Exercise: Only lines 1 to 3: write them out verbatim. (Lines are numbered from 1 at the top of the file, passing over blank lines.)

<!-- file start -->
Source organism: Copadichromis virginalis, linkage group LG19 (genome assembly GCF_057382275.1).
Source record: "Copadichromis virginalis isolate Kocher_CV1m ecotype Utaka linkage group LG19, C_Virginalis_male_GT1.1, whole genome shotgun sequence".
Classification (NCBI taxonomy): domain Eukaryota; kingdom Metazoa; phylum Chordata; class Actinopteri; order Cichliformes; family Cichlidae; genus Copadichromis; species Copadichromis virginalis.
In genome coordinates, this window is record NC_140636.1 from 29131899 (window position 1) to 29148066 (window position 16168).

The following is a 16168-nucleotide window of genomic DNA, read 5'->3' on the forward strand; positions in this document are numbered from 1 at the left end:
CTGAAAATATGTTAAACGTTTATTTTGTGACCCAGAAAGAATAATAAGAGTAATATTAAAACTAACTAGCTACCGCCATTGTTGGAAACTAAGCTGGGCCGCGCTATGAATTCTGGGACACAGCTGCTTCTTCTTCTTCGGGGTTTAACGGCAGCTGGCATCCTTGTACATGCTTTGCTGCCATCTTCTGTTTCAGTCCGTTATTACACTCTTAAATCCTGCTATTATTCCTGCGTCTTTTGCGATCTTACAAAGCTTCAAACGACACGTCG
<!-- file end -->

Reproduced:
Source organism: Copadichromis virginalis, linkage group LG19 (genome assembly GCF_057382275.1).
Source record: "Copadichromis virginalis isolate Kocher_CV1m ecotype Utaka linkage group LG19, C_Virginalis_male_GT1.1, whole genome shotgun sequence".
Classification (NCBI taxonomy): domain Eukaryota; kingdom Metazoa; phylum Chordata; class Actinopteri; order Cichliformes; family Cichlidae; genus Copadichromis; species Copadichromis virginalis.